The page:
Simon Calder: Middle men are best in moderation
The man who pays his way
Simon Calder’s career in travel started at Gatwick Airport, where he cleaned aircraft for Laker Airways and later worked as a security officer. He became The Independent’s Travel Correspondent in 1994, and is known as “the Man Who Pays His Way” because he does not accept free travel facilities. He writes across the Independent titles, as well as for the Evening Standard.
Saturday 31 August 2013
Cutting in the middle man (or woman) always used to be the essential strategy for long-haul flying. It was as though airline executives thought, "Let's see who's wealthy enough or foolish enough to buy at our published prices, and then we'll discount the rest like mad – but only through agents."
To find a sensible fare you had to buy through specialist firms such as DialAFlight, Trailfinders or Travelbag, who routinely undercut prices charged direct by the airlines. Their edge has steadily eroded, and most carriers now sell direct to the public at the same fares as, or sometimes less than, the agents can charge.
Going through a middle man can still work a treat. Agents often have access to "IT fares" that the airlines supply in an under-the-counter fashion, for sale at low prices only if bundled with accommodation as an "inclusive tour". These are especially useful to evade the ridiculous fares that many airlines still charge for short trips to the US which don't include a Saturday night stay. Suppose you want to go to New York on Monday for three nights: even though Manhattan has some of the priciest hotels on the planet, booking a BA flight plus the Holiday Inn in a single transaction saves over £600 on the air fare alone.
This month, I thought £760 return to the west coast of the US, as offered by Icelandair, was an excellent fare. But it turned out to be £18 cheaper through the agent I ultimately bought the ticket through. And for anything more complicated than a simple there-and-back journey it is worth going through an agent, even if the cost is a few pounds more. You get professional guidance through the travel minefield, with advice on everything from passport validity to money-saving dodges.
Stelios Haji-Ioannou cut out the middle man in spectacular fashion when he founded easyJet in 1995: "I had no allegiances, I had no friends in that industry. I just said, 'This doesn't make sense, we will not do it'," he told me. The no-frills airline even considered a cartoon depicting Stelios driving a stake through the heart of a travel agent, with the slogan "At easyJet, we know how to deal with bloodsuckers". Today, the airline works cheerfully with the traditional travel trade.
Last weekend, however, the perils of the middle man were revealed to thousands of prospective guests at hotels across the world. At around the time I was boarding my flight home from Seattle, thousands of customers of Clever-hotels.com were being told that booking through the website had turned out not to be such a brilliant idea. The firm that owned the accommodation site, called Navelar, had gone bust, and many supposedly confirmed reservations had been cancelled. Customers had paid in good faith, but the money had not been passed on, and the bookings were void.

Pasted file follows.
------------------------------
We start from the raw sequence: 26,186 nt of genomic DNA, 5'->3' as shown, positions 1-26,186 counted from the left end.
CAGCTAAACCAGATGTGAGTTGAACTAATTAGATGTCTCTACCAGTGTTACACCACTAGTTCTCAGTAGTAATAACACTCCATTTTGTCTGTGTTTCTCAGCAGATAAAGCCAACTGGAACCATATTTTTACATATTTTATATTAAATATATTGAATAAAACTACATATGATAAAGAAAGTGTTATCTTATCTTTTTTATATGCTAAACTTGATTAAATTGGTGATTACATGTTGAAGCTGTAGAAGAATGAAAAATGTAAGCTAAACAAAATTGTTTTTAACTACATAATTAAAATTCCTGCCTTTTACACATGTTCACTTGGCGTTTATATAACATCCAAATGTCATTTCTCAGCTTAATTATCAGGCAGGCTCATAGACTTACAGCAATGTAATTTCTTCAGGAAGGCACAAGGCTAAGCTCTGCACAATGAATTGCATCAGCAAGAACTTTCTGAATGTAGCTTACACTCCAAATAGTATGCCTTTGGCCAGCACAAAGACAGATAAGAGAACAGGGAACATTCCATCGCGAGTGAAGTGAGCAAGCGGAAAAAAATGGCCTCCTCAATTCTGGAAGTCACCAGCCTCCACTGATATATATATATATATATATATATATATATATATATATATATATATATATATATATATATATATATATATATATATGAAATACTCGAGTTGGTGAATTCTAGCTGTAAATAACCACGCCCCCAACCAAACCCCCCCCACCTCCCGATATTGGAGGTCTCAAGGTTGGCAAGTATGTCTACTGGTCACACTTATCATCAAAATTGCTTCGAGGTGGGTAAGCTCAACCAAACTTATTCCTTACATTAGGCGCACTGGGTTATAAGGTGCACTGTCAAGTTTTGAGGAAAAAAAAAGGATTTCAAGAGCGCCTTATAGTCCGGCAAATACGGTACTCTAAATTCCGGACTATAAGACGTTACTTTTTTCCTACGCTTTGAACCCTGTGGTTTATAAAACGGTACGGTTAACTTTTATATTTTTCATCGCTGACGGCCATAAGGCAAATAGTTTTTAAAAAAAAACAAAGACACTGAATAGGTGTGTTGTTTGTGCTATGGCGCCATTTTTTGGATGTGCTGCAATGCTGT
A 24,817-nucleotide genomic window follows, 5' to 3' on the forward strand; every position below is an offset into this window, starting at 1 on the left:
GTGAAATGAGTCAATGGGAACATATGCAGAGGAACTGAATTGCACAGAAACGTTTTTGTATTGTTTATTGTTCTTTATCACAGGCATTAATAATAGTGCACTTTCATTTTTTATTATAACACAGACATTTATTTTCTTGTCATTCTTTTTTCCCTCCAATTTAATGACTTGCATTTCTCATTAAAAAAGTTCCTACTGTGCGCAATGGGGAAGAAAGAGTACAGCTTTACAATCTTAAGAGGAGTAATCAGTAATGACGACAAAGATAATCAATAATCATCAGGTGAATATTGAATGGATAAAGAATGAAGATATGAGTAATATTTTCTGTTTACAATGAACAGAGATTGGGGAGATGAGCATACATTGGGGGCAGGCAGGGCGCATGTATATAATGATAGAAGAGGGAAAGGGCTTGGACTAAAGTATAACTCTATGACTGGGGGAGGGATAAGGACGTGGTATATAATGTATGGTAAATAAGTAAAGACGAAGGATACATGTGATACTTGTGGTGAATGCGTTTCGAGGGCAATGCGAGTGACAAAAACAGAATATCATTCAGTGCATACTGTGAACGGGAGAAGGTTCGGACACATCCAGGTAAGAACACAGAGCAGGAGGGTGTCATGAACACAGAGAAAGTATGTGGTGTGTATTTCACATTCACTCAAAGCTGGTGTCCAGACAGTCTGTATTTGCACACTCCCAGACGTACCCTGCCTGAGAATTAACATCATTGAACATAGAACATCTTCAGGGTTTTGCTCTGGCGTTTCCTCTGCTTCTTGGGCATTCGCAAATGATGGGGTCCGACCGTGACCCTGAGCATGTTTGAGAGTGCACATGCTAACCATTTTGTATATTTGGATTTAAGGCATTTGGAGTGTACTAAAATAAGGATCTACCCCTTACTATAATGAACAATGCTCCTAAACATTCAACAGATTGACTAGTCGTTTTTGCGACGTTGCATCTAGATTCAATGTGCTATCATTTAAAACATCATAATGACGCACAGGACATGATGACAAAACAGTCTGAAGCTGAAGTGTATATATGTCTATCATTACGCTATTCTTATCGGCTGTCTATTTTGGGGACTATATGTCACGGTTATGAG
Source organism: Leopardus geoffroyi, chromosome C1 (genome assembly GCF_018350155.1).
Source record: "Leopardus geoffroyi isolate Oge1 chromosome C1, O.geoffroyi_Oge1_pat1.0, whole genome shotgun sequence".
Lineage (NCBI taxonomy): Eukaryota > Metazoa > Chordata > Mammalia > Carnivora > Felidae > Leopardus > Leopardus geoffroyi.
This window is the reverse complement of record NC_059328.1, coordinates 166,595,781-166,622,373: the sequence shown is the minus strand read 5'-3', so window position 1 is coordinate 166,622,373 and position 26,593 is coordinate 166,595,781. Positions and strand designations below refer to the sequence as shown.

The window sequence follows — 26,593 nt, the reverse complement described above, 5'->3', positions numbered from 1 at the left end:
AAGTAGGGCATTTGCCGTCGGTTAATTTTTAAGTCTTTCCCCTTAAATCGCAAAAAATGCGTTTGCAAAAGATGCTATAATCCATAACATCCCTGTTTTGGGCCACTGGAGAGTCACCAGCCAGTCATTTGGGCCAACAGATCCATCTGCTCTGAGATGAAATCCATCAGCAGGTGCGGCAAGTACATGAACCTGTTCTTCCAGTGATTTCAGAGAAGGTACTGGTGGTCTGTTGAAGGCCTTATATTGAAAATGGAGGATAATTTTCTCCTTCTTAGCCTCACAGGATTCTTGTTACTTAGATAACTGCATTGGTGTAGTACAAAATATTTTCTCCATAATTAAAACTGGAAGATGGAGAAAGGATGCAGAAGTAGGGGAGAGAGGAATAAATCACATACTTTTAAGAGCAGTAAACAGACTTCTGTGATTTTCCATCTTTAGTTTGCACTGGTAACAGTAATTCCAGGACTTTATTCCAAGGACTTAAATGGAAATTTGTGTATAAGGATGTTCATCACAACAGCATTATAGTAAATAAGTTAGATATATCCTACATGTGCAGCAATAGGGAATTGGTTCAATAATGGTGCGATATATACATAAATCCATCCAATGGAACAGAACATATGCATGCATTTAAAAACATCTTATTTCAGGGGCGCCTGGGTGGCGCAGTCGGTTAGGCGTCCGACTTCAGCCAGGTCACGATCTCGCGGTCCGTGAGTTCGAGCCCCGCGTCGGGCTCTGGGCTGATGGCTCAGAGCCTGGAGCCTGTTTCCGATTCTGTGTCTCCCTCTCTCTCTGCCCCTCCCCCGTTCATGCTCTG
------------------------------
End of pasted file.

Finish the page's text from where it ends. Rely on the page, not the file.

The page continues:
Most of the British travellers affected by the failure will ultimately get their money back through the financial provider whose cards they used. But finding, and funding, alternative rooms at short notice is proving costly and stressful for many travellers.
The collapse revealed the labyrinth of complexity that can stand between the weary traveller and a good night's sleep. Often, there is not merely a single middle man, but a tangle of interested parties taking slices of the action .
Angle on the tangle
Many of the victims of the Clever-hotels.com collapse had found the firm through the price-comparison site, Trivago. "We don't take any money from consumers," insists the firm, but it gets paid for each lead. Suppose a search on Trivago led you to Clever-hotels.com; you might imagine that the latter had deals with individual hotels, enabling it to offer the "best possible price" that it promised prior to checking out of the commercial world. Nothing of the sort: it sourced the rooms through various wholesalers, such as Hotelbeds.com. These intermediaries take a cut, of course. By the time the Chancellor (in the case of UK bookings) has helped himself to 20 per cent VAT, precious little remains for the hotelier.
The principle of bulk-buying – where the more you order, the lower the price – works well for baked beans. But for hotels, particularly individual, family-run properties, the extent of margins that are extracted before the guest reaches the reception desk are alarming.
I use search engines to get an idea of price levels, but I always then contact the hotel direct to see what it is offering; with the exception of one property (in Norwich, oddly), the quote has never been more than the many sites promising "the lowest prices" and has often proved less.
Many of our top travel companies are foreign, and we benefit from the most competitive travel industry in the world partly because of the UK's openness to overseas enterprises. Kuoni, the long-haul specialist, is Swiss – as are the owners of Monarch. BA's holding company is based in Madrid. And UK travellers have access to a web of worldwide offerings. But before you buy online through a company found via a price-comparison site, find out where it is based. Then form a judgement about the value the firm adds.
Clever-hotels.com was located in Hamburg, which does convince me of its expertise in helping UK guests find British hotels. While there is no suggestion that any other provider is in financial trouble, I won't consult Prestigia.com until I next visit the fine city of Casablanca, where it is based. And I shall leave Olotels.com slumbering undisturbed in its home city, Hong Kong.
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